Recent news headlines have been dominated by acute, serious issues surrounding the COVID-19 outbreak, issues that will likely impact another, long-simmering public health crisis afflicting our children: depression. Suicide is the second leading cause of death in teenagers. The prevalence of depression among U.S. teens has increased by a staggering 30% over the last decade. We are capable of and have no choice but to simultaneously address these public health crises. 

Influences on mental health are complex, but there is growing evidence that nutrition and physical activity play a key role. We are beginning to understand that “diet is as important to psychiatry as it is to cardiology, endocrinology, and gastroenterology.” In adults, we have strong evidence that unhealthy diets are associated with depression and that eating a healthy diet filled with fresh fruits, vegetables, fish, and lean protein is associated with a reduced risk of depression. For children and teens, the burgeoning research has also found links between unhealthy diets and depression. Research shows that the healthier a child’s diet habits were, the fewer emotional and peer problems they experienced. We also now know that allowing our kids the time and space for physical activity and exercise can improve their mental health. For example, a recent study found that the increase in sedentary behavior throughout adolescence is associated with a greater risk of depressive symptoms in teens.

These two factors that play a key role in children’s ability to manage the current upheaval related to COVID and the stress it brings to their lives - access to healthful foods and ample physical activity - are cruelly in short supply. In New York City alone, it is estimated that 2 million people will face food insecurity as a result of the economic repercussions of this pandemic. Economic downturns themselves are associated with increased mental health problems for youth, thus only compounding the risks to children’s mental health during this time.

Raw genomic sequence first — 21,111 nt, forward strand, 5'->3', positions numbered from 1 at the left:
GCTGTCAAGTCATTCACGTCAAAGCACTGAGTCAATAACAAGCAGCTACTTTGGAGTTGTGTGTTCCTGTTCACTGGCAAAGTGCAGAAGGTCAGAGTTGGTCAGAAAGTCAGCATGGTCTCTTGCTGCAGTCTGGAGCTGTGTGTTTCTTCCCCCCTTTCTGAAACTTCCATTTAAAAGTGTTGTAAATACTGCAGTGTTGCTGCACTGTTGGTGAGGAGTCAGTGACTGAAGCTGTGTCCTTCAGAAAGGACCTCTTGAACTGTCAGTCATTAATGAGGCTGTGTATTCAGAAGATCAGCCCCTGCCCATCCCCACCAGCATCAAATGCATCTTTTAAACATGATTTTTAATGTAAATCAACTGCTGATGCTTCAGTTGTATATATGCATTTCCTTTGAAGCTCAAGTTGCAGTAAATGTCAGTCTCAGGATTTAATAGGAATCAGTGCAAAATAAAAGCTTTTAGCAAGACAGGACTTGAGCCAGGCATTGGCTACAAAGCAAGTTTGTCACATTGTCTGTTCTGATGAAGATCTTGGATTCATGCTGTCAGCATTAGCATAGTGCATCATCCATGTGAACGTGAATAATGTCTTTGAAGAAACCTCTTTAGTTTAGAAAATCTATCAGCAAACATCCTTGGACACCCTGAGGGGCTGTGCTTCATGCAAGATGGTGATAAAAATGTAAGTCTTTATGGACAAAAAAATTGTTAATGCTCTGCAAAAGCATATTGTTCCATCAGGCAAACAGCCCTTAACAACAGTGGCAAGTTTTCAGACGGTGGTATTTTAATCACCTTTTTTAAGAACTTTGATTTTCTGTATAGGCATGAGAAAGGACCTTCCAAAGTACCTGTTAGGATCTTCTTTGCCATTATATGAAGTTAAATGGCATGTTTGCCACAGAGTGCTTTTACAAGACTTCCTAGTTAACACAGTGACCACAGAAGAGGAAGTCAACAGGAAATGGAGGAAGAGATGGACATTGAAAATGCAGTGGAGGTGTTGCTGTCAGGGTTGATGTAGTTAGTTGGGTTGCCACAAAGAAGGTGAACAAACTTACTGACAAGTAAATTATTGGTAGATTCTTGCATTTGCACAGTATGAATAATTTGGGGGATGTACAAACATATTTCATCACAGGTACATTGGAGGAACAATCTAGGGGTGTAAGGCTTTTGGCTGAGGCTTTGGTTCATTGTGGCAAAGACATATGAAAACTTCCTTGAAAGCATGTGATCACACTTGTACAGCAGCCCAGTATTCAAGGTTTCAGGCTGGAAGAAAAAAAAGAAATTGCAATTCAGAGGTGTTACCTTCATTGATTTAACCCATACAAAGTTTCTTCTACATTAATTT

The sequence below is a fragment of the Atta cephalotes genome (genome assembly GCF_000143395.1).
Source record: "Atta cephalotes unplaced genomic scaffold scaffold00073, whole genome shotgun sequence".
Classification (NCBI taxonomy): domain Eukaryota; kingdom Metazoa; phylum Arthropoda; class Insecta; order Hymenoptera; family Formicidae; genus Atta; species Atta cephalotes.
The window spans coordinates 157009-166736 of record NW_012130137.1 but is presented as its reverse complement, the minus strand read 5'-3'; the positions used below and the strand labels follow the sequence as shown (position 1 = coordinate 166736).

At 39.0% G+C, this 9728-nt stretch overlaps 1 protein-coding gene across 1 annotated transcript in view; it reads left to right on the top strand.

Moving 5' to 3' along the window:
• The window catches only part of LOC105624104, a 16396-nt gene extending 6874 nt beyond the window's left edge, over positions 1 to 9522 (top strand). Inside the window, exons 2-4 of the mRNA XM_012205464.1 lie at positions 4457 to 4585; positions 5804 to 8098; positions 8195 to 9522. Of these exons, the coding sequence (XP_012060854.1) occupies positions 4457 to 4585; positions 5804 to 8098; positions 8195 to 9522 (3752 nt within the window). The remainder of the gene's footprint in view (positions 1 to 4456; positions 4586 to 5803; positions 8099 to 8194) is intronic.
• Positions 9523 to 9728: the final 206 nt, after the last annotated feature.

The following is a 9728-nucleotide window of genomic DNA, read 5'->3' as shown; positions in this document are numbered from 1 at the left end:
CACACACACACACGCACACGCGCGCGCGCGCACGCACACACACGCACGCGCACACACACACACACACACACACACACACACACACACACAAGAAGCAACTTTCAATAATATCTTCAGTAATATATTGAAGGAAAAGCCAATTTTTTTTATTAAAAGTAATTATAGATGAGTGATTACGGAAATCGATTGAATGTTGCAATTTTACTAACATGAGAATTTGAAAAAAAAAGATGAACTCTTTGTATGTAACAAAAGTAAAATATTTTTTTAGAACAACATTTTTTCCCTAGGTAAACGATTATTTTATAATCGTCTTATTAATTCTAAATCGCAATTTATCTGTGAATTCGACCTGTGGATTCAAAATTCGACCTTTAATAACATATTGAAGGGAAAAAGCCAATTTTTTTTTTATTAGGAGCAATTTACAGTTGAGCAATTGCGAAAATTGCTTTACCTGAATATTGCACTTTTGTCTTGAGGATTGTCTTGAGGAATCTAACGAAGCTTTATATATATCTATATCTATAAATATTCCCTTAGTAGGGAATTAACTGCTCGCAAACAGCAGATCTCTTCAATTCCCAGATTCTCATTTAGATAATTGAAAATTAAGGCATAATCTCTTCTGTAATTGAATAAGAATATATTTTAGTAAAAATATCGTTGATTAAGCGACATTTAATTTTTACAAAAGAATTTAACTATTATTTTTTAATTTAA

There is no single solution to reduce the risk of depression for children and teens, but nutrition and physical activity are two essential tools. So, how can we break down the silos of nutrition, exercise, and mental health to optimize children’s health during this acute crisis and for the long-term? Through robust and well supported programs that increase access to healthy food, educate children about nutrition and physical activity, and prioritize mental health. Over the past three months, community organizations have quickly joined forces to fill the void created by school closures and supply the most vulnerable children and their families with nutritious meals and access to mental health counseling. Organizations that previously focused on providing food and nutrition education to children, such as Children’s Aid and the Sylvia Center, have redeployed to provide direct food assistance during this critical time. While the focus now is on immediate food assistance, we cannot lose sight of the urgent need to reduce food insecurity for the long-term.

As with any public health crisis, funding is essential, and the nonprofits doing the work to fill the cracks in our broken system are not immune to the adverse economic ramifications of this pandemic. Reported losses for some of these organizations are nearing $1 million, putting their ability to continue operations at great risk. Continued government funding for these organizations is critical to protecting children’s physical and mental health in the short and long-term; there is no other investment that could pay greater dividends.

 The average onset for anxiety is six years old and for mood disorders is thirteen years old. We already know what needs to be done to teach our children be resilient to the inevitable stresses of life and lead healthy lives, but we are not doing enough. The public health crisis of depression in our youth has only been exacerbated by COVID. New York needs to take a comprehensive approach to addressing children’s mental health. By investing immediately in nutrition education and food security programs, we can meet our children’s acute needs while staying vigilant in our efforts to reduce their risk of developing depression in the long-term. The time for prevention is now.

Lesley Kroupa is a former corporate lawyer turned Registered Dietitian and public health advocate. She is based in San Diego, California.